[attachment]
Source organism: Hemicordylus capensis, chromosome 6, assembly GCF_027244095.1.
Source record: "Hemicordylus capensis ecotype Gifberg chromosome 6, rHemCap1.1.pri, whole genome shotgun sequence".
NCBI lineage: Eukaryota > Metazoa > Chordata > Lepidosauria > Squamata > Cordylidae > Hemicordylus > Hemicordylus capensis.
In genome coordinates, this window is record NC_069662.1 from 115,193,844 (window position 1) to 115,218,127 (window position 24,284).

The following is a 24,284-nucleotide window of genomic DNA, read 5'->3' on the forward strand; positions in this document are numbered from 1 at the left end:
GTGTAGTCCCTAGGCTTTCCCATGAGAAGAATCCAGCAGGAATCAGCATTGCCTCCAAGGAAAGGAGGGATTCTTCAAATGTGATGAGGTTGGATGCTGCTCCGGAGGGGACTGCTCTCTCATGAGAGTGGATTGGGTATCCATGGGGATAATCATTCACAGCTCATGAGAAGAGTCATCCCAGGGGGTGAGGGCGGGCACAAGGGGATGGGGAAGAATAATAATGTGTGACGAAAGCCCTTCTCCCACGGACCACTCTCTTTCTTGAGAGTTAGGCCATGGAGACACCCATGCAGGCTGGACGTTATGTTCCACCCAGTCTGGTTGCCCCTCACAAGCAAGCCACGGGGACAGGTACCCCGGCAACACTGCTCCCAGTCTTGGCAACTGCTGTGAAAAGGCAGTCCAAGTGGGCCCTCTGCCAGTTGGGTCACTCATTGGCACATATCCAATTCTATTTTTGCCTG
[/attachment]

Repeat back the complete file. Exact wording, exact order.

Source organism: Hemicordylus capensis, chromosome 6, assembly GCF_027244095.1.
Source record: "Hemicordylus capensis ecotype Gifberg chromosome 6, rHemCap1.1.pri, whole genome shotgun sequence".
NCBI lineage: Eukaryota > Metazoa > Chordata > Lepidosauria > Squamata > Cordylidae > Hemicordylus > Hemicordylus capensis.
In genome coordinates, this window is record NC_069662.1 from 115,193,844 (window position 1) to 115,218,127 (window position 24,284).

The following is a 24,284-nucleotide window of genomic DNA, read 5'->3' on the forward strand; positions in this document are numbered from 1 at the left end:
GTGTAGTCCCTAGGCTTTCCCATGAGAAGAATCCAGCAGGAATCAGCATTGCCTCCAAGGAAAGGAGGGATTCTTCAAATGTGATGAGGTTGGATGCTGCTCCGGAGGGGACTGCTCTCTCATGAGAGTGGATTGGGTATCCATGGGGATAATCATTCACAGCTCATGAGAAGAGTCATCCCAGGGGGTGAGGGCGGGCACAAGGGGATGGGGAAGAATAATAATGTGTGACGAAAGCCCTTCTCCCACGGACCACTCTCTTTCTTGAGAGTTAGGCCATGGAGACACCCATGCAGGCTGGACGTTATGTTCCACCCAGTCTGGTTGCCCCTCACAAGCAAGCCACGGGGACAGGTACCCCGGCAACACTGCTCCCAGTCTTGGCAACTGCTGTGAAAAGGCAGTCCAAGTGGGCCCTCTGCCAGTTGGGTCACTCATTGGCACATATCCAATTCTATTTTTGCCTG